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#30 Clifford

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Posted 10 April 2012 - 09:43 AM

Good to see Bama moving more towards GA and less towards MS.

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#31 Sand

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Posted 10 April 2012 - 09:48 AM

Good to see Bama moving more towards GA and less towards MS.

We're getting rid of our illegal immigrants.
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The whole aim of practical politics is to keep the populace alarmed (and hence clamorous to be led to safety) by menacing it with an endless series of hobgoblins, all of them imaginary. H.L Mencken

Men occasionally stumble over the truth, but most of them pick themselves up and hurry off as if nothing ever happened. -Sir Winston Churchill

#32 Clifford

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Posted 10 April 2012 - 09:49 AM


I live in Alabama, have my whole life, and I take no issue with that statement by FSM. It's true. It's always a matter of degree and the degrees of difference are always smaller than made out to be, but it is true that religion holds more sway in terms of the culture.

I don't think it necessarily translates to contraception as neatly as some would want to believe. This particular issue has much more to do with the socioeconomic factors you mention. It's not so much a ban on birth control as it is a delusion that kids will abstain because their youth pastor told them to.

I also live in Alabama, and have lived here and in Louisiana. I'll disagree. FSM is right on education, but, frankly, the teen birth rate is not terribly high among affluent and middle class youth (and their sex ed sucks, too). It is very high in the poorest communities. FSM is making out like religion is the root cause, and is simply isn't. It, like many other social factors, has an influence, but it certainly isn't the driver. It is all about the flight away from marriage and stable homes among the poor. Something that has been encouraged and incentivized by the paternalistic entitlement society liberal government has created in those communities.

FSM is on the typical "those people are stupid and less than us" snobbery train by pointing the finger at a high church going rate.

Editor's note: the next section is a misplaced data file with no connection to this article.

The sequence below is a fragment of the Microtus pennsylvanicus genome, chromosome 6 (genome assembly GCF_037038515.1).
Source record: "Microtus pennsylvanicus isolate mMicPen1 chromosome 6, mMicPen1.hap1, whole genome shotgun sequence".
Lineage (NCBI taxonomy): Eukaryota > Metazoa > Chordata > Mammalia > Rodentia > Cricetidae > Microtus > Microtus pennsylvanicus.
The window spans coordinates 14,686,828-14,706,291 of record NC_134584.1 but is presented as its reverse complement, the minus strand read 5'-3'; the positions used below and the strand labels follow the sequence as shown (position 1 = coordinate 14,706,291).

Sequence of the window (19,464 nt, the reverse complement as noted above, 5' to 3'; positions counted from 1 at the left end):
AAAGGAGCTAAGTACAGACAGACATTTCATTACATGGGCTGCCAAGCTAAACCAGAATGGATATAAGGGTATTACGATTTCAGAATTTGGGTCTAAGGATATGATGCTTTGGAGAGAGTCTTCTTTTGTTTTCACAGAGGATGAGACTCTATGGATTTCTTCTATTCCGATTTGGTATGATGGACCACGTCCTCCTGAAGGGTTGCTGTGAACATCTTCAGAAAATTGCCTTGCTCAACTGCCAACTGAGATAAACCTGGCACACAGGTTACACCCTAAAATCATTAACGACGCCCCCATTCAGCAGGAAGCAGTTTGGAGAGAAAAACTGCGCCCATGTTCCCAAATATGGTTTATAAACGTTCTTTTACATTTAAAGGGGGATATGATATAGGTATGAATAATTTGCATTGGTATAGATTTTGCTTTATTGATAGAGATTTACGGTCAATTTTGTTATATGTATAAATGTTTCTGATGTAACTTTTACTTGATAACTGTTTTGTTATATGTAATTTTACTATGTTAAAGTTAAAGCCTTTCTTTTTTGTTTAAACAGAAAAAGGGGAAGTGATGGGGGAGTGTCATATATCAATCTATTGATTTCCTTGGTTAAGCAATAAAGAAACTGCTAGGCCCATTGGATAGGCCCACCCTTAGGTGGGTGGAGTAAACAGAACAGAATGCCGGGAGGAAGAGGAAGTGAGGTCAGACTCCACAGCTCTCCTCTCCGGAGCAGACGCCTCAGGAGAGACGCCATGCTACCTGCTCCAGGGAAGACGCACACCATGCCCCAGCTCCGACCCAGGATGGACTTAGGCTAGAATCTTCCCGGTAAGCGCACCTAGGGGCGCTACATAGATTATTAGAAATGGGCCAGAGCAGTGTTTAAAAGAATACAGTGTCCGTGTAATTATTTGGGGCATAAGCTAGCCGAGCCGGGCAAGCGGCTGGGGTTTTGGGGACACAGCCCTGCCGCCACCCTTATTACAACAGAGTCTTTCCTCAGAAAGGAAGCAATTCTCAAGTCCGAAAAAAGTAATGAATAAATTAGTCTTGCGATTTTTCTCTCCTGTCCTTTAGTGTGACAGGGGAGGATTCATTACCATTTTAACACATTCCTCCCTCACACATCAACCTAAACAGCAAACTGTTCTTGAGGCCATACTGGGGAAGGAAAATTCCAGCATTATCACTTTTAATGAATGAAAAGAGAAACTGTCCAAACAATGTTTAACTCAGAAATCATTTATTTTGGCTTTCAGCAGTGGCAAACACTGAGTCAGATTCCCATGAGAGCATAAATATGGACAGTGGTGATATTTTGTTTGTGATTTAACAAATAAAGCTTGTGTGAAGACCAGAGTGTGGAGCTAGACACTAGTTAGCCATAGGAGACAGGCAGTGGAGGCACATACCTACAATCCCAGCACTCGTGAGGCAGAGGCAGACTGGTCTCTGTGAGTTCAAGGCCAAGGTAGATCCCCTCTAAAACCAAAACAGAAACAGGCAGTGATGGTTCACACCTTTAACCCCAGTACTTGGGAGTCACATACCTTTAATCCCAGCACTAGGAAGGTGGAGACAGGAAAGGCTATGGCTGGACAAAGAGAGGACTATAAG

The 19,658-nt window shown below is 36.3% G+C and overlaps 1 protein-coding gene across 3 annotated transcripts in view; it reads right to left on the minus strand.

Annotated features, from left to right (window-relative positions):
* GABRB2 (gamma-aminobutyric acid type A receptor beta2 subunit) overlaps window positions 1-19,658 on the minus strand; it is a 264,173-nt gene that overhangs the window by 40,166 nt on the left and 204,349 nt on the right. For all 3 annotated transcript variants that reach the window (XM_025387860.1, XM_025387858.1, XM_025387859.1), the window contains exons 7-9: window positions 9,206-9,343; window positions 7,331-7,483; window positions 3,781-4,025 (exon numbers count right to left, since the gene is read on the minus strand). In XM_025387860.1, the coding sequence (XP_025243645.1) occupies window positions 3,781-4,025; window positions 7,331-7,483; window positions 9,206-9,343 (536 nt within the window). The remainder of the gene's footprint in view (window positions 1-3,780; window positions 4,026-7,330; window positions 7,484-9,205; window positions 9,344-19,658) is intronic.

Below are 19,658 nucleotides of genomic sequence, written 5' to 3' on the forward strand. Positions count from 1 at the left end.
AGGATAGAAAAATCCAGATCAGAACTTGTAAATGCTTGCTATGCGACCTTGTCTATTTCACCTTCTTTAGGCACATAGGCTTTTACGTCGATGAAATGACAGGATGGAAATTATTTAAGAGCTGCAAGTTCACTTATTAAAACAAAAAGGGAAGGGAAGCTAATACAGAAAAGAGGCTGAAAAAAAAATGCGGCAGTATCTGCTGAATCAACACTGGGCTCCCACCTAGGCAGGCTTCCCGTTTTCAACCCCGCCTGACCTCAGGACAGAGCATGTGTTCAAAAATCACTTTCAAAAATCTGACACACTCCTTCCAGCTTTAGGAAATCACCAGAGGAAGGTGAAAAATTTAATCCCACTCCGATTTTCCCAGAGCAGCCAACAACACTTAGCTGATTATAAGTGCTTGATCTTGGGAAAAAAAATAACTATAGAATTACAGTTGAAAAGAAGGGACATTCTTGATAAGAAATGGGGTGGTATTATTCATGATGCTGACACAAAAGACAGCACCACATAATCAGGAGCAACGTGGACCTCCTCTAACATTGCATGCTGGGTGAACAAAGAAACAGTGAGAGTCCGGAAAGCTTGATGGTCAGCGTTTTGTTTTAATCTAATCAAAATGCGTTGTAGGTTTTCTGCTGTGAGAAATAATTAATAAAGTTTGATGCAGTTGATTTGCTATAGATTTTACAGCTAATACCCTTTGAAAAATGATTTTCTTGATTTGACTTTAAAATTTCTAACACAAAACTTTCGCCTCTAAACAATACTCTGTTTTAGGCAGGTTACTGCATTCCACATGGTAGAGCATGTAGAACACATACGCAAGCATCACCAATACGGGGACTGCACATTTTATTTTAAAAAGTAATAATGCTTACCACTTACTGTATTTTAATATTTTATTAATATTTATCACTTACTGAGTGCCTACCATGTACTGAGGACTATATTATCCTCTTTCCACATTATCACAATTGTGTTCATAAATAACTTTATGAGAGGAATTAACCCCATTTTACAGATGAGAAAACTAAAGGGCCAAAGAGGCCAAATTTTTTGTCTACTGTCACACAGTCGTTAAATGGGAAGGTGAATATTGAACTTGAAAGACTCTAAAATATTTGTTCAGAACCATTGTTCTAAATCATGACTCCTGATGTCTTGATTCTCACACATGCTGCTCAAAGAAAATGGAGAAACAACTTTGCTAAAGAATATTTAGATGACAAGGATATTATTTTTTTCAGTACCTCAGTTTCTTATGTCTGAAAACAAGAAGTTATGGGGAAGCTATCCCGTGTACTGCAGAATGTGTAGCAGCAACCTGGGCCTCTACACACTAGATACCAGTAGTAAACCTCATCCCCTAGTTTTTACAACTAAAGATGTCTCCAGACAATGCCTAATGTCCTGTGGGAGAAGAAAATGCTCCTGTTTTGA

Agree, though I don't think any one factor can be isolated. Let's remember that the poor having more children than the rich has been a truism for longer than any of the external factors mentioned here have existed.

I mean, we could go into agrarian societies, infant mortality rates, etc

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#33 Clifford

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Posted 10 April 2012 - 09:49 AM

Good to see Bama moving more towards GA and less towards MS.

We're getting rid of our illegal immigrants.

like Executive VPs for Mercedes and Hyundai?

Like most things I don't understand I wanted to punch its face.
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Your constant hyperbole is ridiculous. You're to the FFA what Hitler was to Europe.
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No one here seems to get its okay to be racist against white people

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#34 Sand

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Posted 10 April 2012 - 09:55 AM

Good to see Bama moving more towards GA and less towards MS.

We're getting rid of our illegal immigrants.

like Executive VPs for Mercedes and Hyundai?

Especially them.
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#35 Juxtatarot

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Posted 10 April 2012 - 09:55 AM

Just going to put these up here.

Birth rate map

I didn't know that the teen rate was higher for Hispanics than blacks.

#36 Sand

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Posted 10 April 2012 - 09:59 AM

Agree, though I don't think any one factor can be isolated.

No doubt. That's what makes it a tough problem to solve. And yet, like the murder rate in this country, it seems to be coming down of its own volition without any truly definable cause. Religion hasn't changed and it is coming down. We just went through a recession (which would tend to spike these items) and it is coming down.
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The whole aim of practical politics is to keep the populace alarmed (and hence clamorous to be led to safety) by menacing it with an endless series of hobgoblins, all of them imaginary. H.L Mencken

Men occasionally stumble over the truth, but most of them pick themselves up and hurry off as if nothing ever happened. -Sir Winston Churchill

#37 Flying Spaghetti Monster

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Posted 10 April 2012 - 10:28 AM


I live in Alabama, have my whole life, and I take no issue with that statement by FSM. It's true. It's always a matter of degree and the degrees of difference are always smaller than made out to be, but it is true that religion holds more sway in terms of the culture.

I don't think it necessarily translates to contraception as neatly as some would want to believe. This particular issue has much more to do with the socioeconomic factors you mention. It's not so much a ban on birth control as it is a delusion that kids will abstain because their youth pastor told them to.